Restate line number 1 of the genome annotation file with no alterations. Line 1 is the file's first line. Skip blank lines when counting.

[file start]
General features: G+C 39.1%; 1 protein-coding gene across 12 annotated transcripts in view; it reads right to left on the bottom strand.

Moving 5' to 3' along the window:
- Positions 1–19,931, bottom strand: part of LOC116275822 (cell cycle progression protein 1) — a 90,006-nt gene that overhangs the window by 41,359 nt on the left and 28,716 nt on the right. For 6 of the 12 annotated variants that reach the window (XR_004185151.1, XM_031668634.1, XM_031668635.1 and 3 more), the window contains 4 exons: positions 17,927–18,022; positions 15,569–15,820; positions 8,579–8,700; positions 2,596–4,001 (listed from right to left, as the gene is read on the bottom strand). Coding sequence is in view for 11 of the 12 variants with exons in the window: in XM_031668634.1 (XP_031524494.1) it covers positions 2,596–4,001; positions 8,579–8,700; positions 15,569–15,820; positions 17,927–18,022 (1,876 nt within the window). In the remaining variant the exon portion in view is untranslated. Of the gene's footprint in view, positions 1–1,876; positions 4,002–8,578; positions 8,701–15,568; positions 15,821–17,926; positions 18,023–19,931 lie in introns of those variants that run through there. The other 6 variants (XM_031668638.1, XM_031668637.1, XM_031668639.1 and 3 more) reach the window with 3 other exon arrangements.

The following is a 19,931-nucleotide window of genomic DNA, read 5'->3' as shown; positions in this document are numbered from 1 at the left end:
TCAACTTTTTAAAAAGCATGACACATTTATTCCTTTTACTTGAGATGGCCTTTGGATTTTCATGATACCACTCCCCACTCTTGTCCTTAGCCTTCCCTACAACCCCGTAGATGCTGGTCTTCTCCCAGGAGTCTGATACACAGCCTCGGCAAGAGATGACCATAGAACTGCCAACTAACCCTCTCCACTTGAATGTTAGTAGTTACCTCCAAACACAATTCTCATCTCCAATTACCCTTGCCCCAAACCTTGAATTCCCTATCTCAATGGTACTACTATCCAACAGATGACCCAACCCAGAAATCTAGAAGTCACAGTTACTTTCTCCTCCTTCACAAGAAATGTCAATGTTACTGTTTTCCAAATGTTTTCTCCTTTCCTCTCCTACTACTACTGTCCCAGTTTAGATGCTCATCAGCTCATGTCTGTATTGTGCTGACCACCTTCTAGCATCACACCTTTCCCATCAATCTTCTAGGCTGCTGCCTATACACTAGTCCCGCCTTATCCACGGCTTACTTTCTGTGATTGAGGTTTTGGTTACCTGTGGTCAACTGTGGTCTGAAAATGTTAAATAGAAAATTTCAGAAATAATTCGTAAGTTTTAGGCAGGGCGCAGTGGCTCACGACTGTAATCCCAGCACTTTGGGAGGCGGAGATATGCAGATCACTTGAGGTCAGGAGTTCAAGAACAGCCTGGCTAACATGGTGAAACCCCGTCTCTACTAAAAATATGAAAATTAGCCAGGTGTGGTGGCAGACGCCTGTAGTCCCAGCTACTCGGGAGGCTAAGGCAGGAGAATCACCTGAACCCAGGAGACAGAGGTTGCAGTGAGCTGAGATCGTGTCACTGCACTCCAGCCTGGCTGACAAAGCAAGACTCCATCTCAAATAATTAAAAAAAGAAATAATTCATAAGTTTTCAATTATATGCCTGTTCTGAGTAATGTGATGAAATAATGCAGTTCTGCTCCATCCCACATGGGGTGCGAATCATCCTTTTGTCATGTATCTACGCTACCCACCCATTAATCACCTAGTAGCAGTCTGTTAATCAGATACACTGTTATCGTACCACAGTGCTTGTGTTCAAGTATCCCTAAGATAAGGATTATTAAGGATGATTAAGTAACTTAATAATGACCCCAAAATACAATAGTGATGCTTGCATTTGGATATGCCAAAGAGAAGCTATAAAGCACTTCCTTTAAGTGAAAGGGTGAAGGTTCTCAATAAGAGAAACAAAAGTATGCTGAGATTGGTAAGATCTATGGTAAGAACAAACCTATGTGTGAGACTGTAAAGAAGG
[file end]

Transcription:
General features: G+C 39.1%; 1 protein-coding gene across 12 annotated transcripts in view; it reads right to left on the bottom strand.